Imagine dragons

San Antonio’s treasured Japanese Tea Garden comes to life with exciting interactive app

San Antonio’s treasured Japanese Tea Garden comes to life with new app

San Antonio Japanese Tea Garden App User
A Japanese Tea Garden visitor takes in the view though the augmented reality app. Photo courtesy of the San Antonio Parks Foundation
San Antonio Japanese Tea Garden App
The interface includes a detailed history of the park. Photo courtesy of the San Antonio Parks Foundation
San Antonio Japanese Tea Garden
The app allows guests to enjoy the park without the clutter of signs. Photo courtesy of the San Antonio Parks Foundation
San Antonio Japanese Tea Garden App User
San Antonio Japanese Tea Garden App
San Antonio Japanese Tea Garden

A just-released app is now allowing locals to view one of San Antonio’s most beloved parks in a whole new way. After 18 months of development, the San Antonio Parks Foundation debuted its Japanese Tea Garden Interactive Augmented Reality App on October 8. Users can download it on the Apple App and Google Play stores.

The app’s highlight is Kokoro, a colorful dragon that virtually takes flight at the garden’s Dragon Bridge. Visitors can watch the friendly creature swirl through the air, then take a selfie for posterity. Guests can also color a swimming koi or learn more about the traditional Japanese tea ceremony. In all, the app offers six augmented reality experiences, which are pinned to different spots around the grounds.

Local company Geomedia Inc. developed the app in collaboration with the foundation’s board of directors as a “COVID project,” but the app also serves a practical purpose. The interface tells the story of the Japanese Tea Garden without cluttering the pristine grounds with signage or plaques.

A section of the app details the property’s journey from an 1800s rock quarry to today’s widely visited attraction in Brackenridge Park. Photos from the Institute of Texan Cultures archive provide a thorough visual history, including a period when the park was renamed the Chinese Tea Garden due to anti-Japanese sentiment during World War II.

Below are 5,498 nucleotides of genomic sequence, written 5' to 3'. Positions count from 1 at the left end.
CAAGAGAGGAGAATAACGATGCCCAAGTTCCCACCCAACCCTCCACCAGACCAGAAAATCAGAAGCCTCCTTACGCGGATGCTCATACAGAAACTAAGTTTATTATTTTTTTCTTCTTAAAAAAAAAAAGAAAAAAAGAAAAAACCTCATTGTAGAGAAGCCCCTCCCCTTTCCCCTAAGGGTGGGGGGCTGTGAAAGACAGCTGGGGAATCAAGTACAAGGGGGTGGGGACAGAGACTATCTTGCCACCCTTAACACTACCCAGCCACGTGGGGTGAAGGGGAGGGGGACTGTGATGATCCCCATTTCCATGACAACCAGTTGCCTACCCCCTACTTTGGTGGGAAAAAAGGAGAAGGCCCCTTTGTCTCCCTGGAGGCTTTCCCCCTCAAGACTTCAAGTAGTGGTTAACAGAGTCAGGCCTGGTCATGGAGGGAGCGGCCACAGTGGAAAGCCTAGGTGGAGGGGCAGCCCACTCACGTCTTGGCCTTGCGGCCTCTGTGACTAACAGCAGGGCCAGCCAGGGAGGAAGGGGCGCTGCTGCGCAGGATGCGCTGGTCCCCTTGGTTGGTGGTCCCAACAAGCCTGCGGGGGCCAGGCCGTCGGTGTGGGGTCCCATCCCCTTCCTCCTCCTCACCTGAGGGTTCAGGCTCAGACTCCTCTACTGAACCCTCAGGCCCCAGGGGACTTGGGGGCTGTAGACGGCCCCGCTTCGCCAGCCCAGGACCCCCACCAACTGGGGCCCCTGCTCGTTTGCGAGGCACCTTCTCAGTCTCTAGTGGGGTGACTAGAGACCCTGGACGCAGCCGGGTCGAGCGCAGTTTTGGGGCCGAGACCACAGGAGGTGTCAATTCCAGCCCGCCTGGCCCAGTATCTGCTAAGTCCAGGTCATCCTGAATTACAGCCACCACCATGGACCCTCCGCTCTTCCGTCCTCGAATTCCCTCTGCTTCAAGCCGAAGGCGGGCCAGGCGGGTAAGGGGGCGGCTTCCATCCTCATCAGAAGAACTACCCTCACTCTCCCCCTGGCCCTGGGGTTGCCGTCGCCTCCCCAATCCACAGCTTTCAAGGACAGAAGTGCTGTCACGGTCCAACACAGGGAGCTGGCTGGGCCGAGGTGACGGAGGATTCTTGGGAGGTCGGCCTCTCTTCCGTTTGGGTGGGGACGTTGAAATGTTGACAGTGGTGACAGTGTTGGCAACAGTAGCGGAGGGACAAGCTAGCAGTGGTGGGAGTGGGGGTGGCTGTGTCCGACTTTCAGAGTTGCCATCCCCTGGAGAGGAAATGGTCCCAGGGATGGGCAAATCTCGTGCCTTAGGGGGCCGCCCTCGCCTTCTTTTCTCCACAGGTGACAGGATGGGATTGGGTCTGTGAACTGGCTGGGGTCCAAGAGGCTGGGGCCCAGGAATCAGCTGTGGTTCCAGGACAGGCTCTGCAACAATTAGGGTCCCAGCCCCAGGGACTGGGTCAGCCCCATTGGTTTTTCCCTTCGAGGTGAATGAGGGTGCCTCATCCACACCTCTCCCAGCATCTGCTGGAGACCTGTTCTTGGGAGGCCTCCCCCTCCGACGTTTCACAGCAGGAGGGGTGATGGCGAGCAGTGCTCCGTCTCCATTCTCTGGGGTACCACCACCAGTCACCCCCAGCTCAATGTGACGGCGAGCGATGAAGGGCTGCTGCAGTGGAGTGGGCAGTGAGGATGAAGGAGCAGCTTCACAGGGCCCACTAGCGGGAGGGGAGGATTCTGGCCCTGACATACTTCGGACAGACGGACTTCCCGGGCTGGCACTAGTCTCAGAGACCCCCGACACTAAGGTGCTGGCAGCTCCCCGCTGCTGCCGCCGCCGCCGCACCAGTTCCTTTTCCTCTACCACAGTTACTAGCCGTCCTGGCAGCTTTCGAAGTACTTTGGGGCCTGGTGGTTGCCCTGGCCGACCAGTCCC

To ensure the developers kept the historical integrity of that dark chapter, the team drafted Ann Enkoji to play a pivotal role in the app’s storytelling. Enkoii is a descendent of Kimi Eizo Jingu, who the city invited to live on the grounds and run the Bamboo Room restaurant in 1926 until the city evicted the family in 1942.

In 1984, the park was rededicated as the Japanese Tea Garden. Now the onsite restaurant operates as the Jingu House Restaurant in honor of the family. Restaurant sales — along with private donations — helped fund the project without taxpayer dollars.

The app brings the location’s story back full circle, helping visitors young and old learn about its significance without sacrificing fun.

“We’re incredibly proud of the app and its ability to enhance and transform the visitor experience while adding an educational component,” San Antonio Parks Foundation director of communications Libby Day tells CultureMap. “The interactive storytelling and AR experiences shine new light on the history and cultural significance of the Japanese Tea Garden while maintaining the natural beauty and serenity of the garden for generations to come.”